Copyright 2012 ABC News Radio

Tuesday
Feb282012

Do Tattoos Make a Person Look Sexy?

Robert Ginn/Getty Images(NEW YORK) -- Thirty percent of people with a tattoo say the ink makes them feel sexier, but 45 percent of those without the permanent body art disagree, saying it makes those individuals less attractive.  The findings come from a new Harris Poll that shows one in five U.S. adults have at least one tattoo.

Among those with a tattoo, 86 percent have never regretted getting one.  One-quarter say having a tattoo makes them feel rebellious, and 21 percent say the ink makes them feel attractive or strong.  Sixteen percent of those with a tattoo say it makes them feel spiritual, and nine percent say it makes them feel healthier.

One-quarter of people without tattoos say those with ink are less intelligent and not as healthy.  Twenty-four percent of all adults say people with tattoos are more likely to do something deviant.

Tattoos are most prevalent in the West, with 26 percent of adults in that region reporting having at least one compared to 21 percent of adults both in the East and in the Midwest.  The South had the lowest percentage of people with tattoos, with 18 percent.

Eight-four percent of U.S. adults say young people should be between 18 and 21 years of age before they are able to get a tattoo without parental permission.

When it comes to other forms of body art, 49 percent of U.S. adults report having pierced ears.  Seven percent report having a piercing elsewhere on their body and four percent say they have a facial piercing not on the ear.

The Harris Poll involved 2,016 U.S. adults.

Copyright 2012 ABC News Radio

Thursday
Jun302011

Health Officials Investigating Temporary Tattoo Additive

Digital Vision/Photodisc(MINNEAPOLIS) -- They’re a hit with children and common at birthday parties, carnivals, and summer fairs. But now the Minnesota Department of Health says that an additive found in some temporary tattoos could put children at risk.

Of particular concern is the additive para-phenylenediamine (PPD), an agent used in ink known as “black henna.” Though it’s been approved by the U.S. Food and Drug Administration (FDA) for use in hair dye, PPD has not been approved for direct application to the skin and has been known to trigger allergic reactions including intense itching, blistering and even permanent scarring in some cases.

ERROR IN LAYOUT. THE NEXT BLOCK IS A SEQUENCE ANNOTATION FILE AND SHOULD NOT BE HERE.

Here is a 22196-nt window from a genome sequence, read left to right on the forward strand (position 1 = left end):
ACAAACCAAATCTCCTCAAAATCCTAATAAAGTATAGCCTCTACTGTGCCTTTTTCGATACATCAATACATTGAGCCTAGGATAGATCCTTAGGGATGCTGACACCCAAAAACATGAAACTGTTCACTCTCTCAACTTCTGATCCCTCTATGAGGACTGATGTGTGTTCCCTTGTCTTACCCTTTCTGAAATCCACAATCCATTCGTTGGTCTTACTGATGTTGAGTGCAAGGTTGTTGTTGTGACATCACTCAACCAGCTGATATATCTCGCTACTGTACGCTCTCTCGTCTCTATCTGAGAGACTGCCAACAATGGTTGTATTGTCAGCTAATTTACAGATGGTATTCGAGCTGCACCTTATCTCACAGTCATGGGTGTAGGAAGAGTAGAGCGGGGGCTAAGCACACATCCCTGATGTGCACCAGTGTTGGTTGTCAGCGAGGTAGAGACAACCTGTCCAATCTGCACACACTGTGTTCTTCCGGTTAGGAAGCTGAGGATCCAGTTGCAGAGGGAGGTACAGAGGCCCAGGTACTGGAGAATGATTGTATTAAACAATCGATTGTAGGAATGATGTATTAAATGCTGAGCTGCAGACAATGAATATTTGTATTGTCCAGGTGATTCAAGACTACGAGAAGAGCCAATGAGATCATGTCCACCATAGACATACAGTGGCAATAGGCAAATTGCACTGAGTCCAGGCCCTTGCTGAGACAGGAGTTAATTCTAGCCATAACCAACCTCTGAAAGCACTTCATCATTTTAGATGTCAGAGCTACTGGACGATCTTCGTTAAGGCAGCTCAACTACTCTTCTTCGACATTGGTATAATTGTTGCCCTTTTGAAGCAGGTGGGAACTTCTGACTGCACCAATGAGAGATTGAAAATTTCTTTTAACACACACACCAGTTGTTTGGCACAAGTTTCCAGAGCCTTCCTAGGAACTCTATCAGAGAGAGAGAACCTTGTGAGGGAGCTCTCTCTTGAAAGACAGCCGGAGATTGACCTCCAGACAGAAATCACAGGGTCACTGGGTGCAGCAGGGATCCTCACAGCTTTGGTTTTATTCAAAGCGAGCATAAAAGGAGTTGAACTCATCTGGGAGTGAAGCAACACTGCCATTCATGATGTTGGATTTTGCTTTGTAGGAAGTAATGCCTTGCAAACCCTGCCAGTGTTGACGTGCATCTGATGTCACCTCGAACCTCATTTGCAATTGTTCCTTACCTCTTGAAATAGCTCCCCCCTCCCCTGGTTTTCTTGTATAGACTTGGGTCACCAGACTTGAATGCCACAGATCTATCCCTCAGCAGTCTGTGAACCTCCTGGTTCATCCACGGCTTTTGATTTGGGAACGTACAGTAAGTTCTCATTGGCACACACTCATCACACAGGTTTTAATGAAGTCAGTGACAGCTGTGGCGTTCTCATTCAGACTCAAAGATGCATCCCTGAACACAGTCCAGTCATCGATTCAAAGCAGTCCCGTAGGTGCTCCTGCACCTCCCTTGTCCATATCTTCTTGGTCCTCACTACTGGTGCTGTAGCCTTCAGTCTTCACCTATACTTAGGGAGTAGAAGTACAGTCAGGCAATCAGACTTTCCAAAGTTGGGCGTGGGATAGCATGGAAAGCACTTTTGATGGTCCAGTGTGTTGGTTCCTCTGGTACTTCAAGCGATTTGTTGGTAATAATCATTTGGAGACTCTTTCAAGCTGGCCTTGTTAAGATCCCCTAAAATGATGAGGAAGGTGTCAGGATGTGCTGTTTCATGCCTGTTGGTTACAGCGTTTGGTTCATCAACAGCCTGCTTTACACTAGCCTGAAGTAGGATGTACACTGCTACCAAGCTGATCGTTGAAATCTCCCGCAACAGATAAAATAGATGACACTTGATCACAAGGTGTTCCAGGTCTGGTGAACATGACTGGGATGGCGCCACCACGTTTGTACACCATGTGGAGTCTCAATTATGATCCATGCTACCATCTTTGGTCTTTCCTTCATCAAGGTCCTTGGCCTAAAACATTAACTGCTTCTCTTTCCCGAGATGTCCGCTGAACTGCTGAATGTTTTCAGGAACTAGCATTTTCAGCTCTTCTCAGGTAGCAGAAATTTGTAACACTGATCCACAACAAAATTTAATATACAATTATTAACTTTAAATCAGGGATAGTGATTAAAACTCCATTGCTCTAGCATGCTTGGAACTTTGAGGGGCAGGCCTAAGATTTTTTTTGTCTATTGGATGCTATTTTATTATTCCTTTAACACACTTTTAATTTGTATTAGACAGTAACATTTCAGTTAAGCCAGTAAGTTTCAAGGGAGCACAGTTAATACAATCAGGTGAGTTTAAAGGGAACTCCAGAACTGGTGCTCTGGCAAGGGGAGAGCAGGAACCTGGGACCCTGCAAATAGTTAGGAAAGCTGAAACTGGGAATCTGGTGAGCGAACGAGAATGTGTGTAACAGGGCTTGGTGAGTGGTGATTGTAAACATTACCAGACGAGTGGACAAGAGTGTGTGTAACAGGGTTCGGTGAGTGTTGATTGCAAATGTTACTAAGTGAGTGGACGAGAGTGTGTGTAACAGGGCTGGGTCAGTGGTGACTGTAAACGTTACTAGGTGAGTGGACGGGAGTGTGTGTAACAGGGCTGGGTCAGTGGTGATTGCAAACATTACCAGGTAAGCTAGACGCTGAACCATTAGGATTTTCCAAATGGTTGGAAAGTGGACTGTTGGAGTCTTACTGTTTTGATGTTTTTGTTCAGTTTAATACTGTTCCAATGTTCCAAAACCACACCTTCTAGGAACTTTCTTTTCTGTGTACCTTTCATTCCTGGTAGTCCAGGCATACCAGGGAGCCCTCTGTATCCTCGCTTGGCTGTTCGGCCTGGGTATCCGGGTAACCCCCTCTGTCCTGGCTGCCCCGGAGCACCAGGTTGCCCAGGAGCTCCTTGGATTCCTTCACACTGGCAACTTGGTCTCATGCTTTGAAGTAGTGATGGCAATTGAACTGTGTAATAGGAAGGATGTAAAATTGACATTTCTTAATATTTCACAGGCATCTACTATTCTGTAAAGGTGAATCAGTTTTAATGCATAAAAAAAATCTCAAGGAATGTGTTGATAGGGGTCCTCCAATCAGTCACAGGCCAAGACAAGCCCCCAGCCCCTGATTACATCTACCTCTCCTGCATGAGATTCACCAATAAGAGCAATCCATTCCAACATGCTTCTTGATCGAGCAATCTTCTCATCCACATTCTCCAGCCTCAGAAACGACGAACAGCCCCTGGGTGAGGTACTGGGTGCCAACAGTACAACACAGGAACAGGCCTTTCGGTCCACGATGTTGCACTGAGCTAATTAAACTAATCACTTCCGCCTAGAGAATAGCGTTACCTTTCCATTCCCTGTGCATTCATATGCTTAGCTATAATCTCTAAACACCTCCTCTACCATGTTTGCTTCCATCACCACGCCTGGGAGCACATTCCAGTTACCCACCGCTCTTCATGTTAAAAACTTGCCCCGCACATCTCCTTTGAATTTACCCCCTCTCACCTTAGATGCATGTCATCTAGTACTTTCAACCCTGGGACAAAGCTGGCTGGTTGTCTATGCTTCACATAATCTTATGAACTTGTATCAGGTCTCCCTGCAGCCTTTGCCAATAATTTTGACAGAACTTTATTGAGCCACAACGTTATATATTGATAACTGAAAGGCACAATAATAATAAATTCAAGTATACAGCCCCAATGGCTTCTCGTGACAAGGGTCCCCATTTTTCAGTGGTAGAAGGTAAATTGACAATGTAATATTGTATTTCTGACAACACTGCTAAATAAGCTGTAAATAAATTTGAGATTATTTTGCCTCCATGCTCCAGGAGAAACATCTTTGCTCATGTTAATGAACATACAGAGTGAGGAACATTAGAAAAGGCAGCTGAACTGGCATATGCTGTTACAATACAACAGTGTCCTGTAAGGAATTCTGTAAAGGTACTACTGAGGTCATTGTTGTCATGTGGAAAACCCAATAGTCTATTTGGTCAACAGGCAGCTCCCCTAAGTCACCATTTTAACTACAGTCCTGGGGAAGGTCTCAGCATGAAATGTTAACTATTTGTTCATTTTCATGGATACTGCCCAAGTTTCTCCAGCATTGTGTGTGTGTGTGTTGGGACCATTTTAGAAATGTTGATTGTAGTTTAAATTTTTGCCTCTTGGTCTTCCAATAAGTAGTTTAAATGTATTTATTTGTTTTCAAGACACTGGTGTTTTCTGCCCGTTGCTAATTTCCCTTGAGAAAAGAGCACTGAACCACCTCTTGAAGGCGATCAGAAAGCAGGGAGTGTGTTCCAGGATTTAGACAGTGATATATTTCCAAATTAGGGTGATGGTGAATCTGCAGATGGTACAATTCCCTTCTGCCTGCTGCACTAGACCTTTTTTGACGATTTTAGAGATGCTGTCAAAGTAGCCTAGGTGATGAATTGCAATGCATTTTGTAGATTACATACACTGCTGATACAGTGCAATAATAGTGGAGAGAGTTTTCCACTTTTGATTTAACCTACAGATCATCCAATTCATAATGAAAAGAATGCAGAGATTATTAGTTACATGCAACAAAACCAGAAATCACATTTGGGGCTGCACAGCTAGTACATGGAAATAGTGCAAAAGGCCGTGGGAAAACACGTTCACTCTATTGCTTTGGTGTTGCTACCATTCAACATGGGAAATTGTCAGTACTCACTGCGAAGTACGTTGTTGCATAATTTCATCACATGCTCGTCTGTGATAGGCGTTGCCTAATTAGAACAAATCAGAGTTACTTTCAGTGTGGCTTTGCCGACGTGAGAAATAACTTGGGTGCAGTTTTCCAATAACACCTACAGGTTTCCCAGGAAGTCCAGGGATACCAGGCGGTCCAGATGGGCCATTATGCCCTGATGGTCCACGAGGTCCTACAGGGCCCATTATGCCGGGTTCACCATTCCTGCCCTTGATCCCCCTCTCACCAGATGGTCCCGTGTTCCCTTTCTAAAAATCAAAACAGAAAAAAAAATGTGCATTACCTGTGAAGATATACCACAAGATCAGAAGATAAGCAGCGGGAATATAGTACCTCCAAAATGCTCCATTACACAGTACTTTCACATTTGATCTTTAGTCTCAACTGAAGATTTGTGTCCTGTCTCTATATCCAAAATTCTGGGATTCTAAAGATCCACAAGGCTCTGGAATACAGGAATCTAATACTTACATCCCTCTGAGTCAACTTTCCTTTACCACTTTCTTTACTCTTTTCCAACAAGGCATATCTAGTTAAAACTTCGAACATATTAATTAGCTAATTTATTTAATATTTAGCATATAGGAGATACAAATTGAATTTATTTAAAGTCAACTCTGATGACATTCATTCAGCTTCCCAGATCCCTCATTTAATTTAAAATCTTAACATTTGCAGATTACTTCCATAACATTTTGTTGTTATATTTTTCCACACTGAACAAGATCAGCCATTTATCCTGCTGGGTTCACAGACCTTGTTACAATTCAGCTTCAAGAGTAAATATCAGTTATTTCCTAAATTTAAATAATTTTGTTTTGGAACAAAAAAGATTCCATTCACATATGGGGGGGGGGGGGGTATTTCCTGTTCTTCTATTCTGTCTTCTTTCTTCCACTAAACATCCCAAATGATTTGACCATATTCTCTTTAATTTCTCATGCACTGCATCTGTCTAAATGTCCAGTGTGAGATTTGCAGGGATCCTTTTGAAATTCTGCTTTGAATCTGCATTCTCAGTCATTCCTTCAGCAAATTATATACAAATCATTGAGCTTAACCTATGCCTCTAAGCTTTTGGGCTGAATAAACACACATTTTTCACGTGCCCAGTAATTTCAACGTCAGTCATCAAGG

Minnesota health officials say they’re investigating the potentially harmful effects of temporary tattoos after about half of a group of 35 Twin Cities-area eighth graders reported skin reactions.

“In most cases, the lesions appeared within 20 days of getting the tattoo, and half occurred within 7 days,” the Minnesota Health Department said Thursday in announcing the warning.

“The children were treated with creams, including steroid containing creams, and three children were given oral antibiotics. Although the material used for the tattoos was described as black in color, MDH has not determined as yet whether it contained PPD or other additives,” officials said, adding that the case “underscores the need for caution before getting a henna tattoo.”

Pure henna has not been approved by the FDA, but is commonly used to create temporary tattoos.

Copyright 2011 ABC News Radio

They’re a hit with children and common at birthday parties, carnivals and summer fairs. But now the Minnesota Department of Health says that an additive found in some temporary tattoos could put children at risk.

 

Of particular concern is the additive para-phenylenediamine (PPD), an agent used in ink known as “black henna.” Though it’s been approved by the U.S. Food and Drug Administration (FDA) for use in hair dye, PPD has not been approved for direct application to the skin and has been known to trigger allergic reactions including intense itching, blistering and even permanent scarring in some cases.

 

Minnesota health officials say they’re investigating the potentially harmful effects of temporary tattoos after about half of a group of 35 Twin Cities-area eighth graders reported skin reactions.

 

“In most cases, the lesions appeared within 20 days of getting the tattoo, and half occurred within 7 days,” the Minnesota Health Department said Thursday in announcing the warning.

“The children were treated with creams, including steroid containing creams, and three children were given oral antibiotics. Although the material used for the tattoos was described as black in color, MDH has not determined as yet whether it contained PPD or other additives,” officials said, adding that the case “underscores the need for caution before getting a henna tattoo.”

Pure henna has not been approved by the FDA, but is commonly used to create temporary tattoos.







ABC News Radio